(12h) Expanding the Utility of Amine Dehydrogenases Toward the Biocatalytic Production of Chiral Amines

Authors: 
Franklin, R. D., Georgia Institute of Technology
Mount, C., Georgia Institute of Technology
Alvi, U., Georgia Institute of Technology
Bommarius, B., Georgia Institute of Technology
Bommarius, A. S., Georgia Institute of Technology

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Expanding the utility
of amine dehydrogenases toward the biocatalytic production of chiral amines

normal">Robert D. Franklin‡, Conner M.
Mount#, Umair S. Alvi‡, Bettina R.
Bommarius‡, 11.5pt">Andreas S. Bommarius‡#

6.5pt">‡School of Chemical and
Biomolecular Engineering, Georgia Institute of Technology,

10.0pt">Parker H. Petit Institute for Bioengineering and Bioscience,

10.0pt">Engineered Biosystems Building, 950 Atlantic Drive N.W., GA 30322, USA

6.5pt">#School of Chemistry and
Biochemistry, Georgia Institute of Technology,

10.0pt">950 Atlantic Drive, Atlanta, GA 30332-2000, USA

Chiral amine functional groups are commonly found in active
pharmaceutical ingredients, and their efficient synthesis poses important
challenges to the industry. Of particular interest in recent years has been the
biocatalytic manufacture of enantiopure amine compounds. Enzymes tend to have
higher enantioselectivities when compared to traditional heterogeneous catalysts
and can be operated in milder conditions. Six years ago, a small family of
enzymes called amine dehydrogenases (AmDHs) were
engineered from wild amino acid dehydrogenases. yes">1-3AmDHs catalyze the reductive
amination of prochiral ketones to form enantiomerically pure (R)-amines. This is accomplished through
the addition of aqueous ammonia, concomitant with the oxidation of NADH. In the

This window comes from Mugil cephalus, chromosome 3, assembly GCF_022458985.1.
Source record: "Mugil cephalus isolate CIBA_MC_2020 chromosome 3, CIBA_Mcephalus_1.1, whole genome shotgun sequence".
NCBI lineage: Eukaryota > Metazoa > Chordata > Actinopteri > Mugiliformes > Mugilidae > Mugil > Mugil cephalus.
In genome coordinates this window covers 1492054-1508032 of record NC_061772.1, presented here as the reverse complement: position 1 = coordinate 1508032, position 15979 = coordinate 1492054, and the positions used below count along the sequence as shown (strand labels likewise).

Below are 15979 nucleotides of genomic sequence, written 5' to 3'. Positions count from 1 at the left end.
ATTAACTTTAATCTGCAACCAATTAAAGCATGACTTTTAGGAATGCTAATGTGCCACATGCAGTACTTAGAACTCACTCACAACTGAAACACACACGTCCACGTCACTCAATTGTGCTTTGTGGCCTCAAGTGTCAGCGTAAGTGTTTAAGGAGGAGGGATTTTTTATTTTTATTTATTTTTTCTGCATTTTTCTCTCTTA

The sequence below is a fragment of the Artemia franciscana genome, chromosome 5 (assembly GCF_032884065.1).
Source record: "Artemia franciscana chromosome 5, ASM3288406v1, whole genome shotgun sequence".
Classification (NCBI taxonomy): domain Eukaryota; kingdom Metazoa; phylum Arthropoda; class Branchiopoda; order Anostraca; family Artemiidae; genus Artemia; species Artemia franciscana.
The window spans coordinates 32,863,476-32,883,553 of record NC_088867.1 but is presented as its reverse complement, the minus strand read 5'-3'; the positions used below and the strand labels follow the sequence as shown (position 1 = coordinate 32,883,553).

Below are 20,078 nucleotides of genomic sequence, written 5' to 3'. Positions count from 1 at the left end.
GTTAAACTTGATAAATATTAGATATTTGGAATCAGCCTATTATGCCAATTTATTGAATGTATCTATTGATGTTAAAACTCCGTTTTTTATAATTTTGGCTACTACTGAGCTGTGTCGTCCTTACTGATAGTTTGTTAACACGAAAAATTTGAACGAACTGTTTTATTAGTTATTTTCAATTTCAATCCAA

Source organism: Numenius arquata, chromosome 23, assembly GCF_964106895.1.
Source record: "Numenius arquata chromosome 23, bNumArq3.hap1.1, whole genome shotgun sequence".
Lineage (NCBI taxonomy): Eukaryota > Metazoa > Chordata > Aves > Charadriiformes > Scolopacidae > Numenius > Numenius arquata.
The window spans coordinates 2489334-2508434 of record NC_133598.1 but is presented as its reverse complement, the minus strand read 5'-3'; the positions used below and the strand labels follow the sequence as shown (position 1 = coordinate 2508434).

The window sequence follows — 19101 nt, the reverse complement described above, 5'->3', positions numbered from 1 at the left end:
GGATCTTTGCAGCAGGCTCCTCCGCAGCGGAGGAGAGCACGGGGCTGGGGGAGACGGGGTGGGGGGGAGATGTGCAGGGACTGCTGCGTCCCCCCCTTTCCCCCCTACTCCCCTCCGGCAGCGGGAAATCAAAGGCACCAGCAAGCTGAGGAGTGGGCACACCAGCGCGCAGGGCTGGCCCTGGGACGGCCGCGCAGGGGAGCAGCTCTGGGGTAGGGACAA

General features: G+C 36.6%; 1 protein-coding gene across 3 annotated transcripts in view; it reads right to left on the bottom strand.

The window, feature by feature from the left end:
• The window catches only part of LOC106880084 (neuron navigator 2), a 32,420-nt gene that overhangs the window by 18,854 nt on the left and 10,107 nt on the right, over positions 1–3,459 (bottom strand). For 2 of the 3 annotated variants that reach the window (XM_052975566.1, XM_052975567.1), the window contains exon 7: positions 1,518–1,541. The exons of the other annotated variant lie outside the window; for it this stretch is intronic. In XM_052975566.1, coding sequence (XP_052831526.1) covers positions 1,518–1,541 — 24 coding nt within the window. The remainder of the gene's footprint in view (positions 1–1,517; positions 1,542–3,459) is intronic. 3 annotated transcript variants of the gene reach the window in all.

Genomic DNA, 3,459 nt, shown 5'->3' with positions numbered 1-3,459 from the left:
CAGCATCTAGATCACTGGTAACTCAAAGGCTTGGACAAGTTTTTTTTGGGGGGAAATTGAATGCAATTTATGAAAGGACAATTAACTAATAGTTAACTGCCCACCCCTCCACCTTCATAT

present work, the authors report a broad effort to expand the utility of AmDHs by increasing both the specific activity and
substrate scope of the enzymes. Site directed mutagenesis, guided by previously
reported results, as well as structural insights resulted in activity towards
much larger substrate than could previously be converted. Mutations away from
the active site significantly increased specific activity without affecting
substrate specificity. Finally, Site saturation mutagenesis (SSM), substrate
walking, and screening of error-prone PCR libraries yielded AmDH
variants which could convert an interesting variety of substrates, including
ketones containing polar functional groups (except acids). This activity has
not been previously reported.

1.            Abrahamson, M. J.; Vazquez-Figueroa,
E.; Woodall, N. B.; Moore, J. C.; Bommarius, A. S., Development of an amine
dehydrogenase for synthesis of chiral amines. normal">Angew Chem Int Ed Engl 2012,
51 (16), 3969-72.

2.            Bommarius, B. R.; Schurmann, M.;
Bommarius, A. S., A novel chimeric amine dehydrogenase shows altered substrate
specificity compared to its parent enzymes. Chem
Commun (Camb)
2014, 50 (95), 14953-5.

3.            Bommarius,
B. R.; Au, S. K.; Abrahamson, M. J.; Wong, J. W.; Bommarius, A. S., Rapid
evolution of an amine dehydrogenase biocatalyst to chiral amines. Abstracts of Papers of the American Chemical
Society
2013, 245, 1.